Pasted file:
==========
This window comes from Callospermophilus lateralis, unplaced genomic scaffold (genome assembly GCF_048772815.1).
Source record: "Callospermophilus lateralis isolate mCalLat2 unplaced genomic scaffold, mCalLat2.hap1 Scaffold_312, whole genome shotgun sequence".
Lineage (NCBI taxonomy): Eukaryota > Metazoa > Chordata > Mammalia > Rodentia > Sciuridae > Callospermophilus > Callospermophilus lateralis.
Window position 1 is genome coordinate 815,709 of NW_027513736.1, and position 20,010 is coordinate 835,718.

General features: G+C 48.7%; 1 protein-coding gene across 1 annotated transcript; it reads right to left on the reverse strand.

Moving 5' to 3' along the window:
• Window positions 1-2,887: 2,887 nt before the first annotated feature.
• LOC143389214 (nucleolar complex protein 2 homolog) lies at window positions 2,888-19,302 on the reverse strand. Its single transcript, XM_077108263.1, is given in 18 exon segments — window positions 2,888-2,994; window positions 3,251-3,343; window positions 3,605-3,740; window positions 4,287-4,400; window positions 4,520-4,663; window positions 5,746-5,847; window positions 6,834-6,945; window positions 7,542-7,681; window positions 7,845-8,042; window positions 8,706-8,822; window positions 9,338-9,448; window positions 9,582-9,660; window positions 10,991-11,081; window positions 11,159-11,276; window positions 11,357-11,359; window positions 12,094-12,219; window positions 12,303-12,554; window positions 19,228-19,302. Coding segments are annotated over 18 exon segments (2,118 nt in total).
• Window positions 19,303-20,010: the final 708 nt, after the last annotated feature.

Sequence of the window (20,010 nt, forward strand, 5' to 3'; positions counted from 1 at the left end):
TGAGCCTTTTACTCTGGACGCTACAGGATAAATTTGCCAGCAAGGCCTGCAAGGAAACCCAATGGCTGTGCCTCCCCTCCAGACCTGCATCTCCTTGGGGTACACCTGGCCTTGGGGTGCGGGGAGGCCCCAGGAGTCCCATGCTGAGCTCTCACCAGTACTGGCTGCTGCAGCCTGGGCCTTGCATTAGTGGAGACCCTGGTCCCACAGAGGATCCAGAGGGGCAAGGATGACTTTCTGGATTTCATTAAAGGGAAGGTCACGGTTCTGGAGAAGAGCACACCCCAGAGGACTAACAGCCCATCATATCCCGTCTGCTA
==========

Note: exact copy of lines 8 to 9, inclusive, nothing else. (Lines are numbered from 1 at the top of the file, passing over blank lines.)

• LOC143389214 (nucleolar complex protein 2 homolog) lies at window positions 2,888-19,302 on the reverse strand. Its single transcript, XM_077108263.1, is given in 18 exon segments — window positions 2,888-2,994; window positions 3,251-3,343; window positions 3,605-3,740; window positions 4,287-4,400; window positions 4,520-4,663; window positions 5,746-5,847; window positions 6,834-6,945; window positions 7,542-7,681; window positions 7,845-8,042; window positions 8,706-8,822; window positions 9,338-9,448; window positions 9,582-9,660; window positions 10,991-11,081; window positions 11,159-11,276; window positions 11,357-11,359; window positions 12,094-12,219; window positions 12,303-12,554; window positions 19,228-19,302. Coding segments are annotated over 18 exon segments (2,118 nt in total).
• Window positions 19,303-20,010: the final 708 nt, after the last annotated feature.